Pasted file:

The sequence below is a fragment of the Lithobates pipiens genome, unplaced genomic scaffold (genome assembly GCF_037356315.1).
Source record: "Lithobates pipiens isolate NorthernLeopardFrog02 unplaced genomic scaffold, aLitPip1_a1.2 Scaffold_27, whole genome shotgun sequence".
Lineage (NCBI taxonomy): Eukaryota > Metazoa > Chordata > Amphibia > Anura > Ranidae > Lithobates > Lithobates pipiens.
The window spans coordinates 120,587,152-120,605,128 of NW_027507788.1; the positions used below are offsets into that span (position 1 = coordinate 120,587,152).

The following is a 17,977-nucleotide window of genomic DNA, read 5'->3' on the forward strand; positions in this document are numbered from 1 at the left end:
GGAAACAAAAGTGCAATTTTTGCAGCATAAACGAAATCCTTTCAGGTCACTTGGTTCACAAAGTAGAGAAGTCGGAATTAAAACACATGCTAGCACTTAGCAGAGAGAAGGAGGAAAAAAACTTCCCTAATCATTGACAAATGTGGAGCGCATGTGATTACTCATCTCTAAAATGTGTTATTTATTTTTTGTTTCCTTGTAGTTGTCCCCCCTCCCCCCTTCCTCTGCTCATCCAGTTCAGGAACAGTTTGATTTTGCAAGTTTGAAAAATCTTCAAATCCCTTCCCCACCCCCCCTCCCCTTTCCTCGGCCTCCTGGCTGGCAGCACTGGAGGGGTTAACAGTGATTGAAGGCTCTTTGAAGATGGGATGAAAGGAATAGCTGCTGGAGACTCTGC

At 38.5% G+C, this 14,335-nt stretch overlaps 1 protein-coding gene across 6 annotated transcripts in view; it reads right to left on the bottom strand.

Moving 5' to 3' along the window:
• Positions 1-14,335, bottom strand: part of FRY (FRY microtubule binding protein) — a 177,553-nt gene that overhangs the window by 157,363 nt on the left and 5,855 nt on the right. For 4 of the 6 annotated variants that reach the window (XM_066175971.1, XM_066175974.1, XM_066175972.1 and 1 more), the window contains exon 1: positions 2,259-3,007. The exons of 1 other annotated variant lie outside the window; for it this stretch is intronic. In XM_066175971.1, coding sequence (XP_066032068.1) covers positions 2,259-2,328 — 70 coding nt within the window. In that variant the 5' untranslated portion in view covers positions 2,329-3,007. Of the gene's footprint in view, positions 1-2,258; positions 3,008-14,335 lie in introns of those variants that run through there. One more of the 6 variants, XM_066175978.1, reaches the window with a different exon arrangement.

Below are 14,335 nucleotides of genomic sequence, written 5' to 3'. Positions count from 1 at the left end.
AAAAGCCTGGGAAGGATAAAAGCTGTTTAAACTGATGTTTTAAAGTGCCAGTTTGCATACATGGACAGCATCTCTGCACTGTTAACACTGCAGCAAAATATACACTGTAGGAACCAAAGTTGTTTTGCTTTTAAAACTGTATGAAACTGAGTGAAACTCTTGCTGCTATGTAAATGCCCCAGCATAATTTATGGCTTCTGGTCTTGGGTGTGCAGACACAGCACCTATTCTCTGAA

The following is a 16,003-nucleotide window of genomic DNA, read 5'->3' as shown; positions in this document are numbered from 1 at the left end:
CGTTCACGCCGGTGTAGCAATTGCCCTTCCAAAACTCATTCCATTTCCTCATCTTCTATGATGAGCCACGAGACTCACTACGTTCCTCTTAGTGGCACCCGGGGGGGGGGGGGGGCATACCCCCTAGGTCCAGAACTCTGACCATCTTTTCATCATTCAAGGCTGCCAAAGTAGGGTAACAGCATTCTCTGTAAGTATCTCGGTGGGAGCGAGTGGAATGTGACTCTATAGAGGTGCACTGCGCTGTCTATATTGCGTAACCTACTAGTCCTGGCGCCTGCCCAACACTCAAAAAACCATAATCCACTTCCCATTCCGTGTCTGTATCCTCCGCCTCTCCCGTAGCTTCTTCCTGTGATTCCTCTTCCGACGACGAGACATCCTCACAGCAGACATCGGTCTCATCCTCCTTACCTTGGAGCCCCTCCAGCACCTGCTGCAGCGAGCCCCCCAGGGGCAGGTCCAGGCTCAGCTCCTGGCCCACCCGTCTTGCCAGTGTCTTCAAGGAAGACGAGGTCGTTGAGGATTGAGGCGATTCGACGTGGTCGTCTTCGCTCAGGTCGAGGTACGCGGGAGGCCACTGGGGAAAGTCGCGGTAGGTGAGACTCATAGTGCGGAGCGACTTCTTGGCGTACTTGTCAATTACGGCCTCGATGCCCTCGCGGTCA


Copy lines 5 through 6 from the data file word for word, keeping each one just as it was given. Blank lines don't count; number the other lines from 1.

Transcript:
The following is a 17,977-nucleotide window of genomic DNA, read 5'->3' on the forward strand; positions in this document are numbered from 1 at the left end:
GGAAACAAAAGTGCAATTTTTGCAGCATAAACGAAATCCTTTCAGGTCACTTGGTTCACAAAGTAGAGAAGTCGGAATTAAAACACATGCTAGCACTTAGCAGAGAGAAGGAGGAAAAAAACTTCCCTAATCATTGACAAATGTGGAGCGCATGTGATTACTCATCTCTAAAATGTGTTATTTATTTTTTGTTTCCTTGTAGTTGTCCCCCCTCCCCCCTTCCTCTGCTCATCCAGTTCAGGAACAGTTTGATTTTGCAAGTTTGAAAAATCTTCAAATCCCTTCCCCACCCCCCCTCCCCTTTCCTCGGCCTCCTGGCTGGCAGCACTGGAGGGGTTAACAGTGATTGAAGGCTCTTTGAAGATGGGATGAAAGGAATAGCTGCTGGAGACTCTGC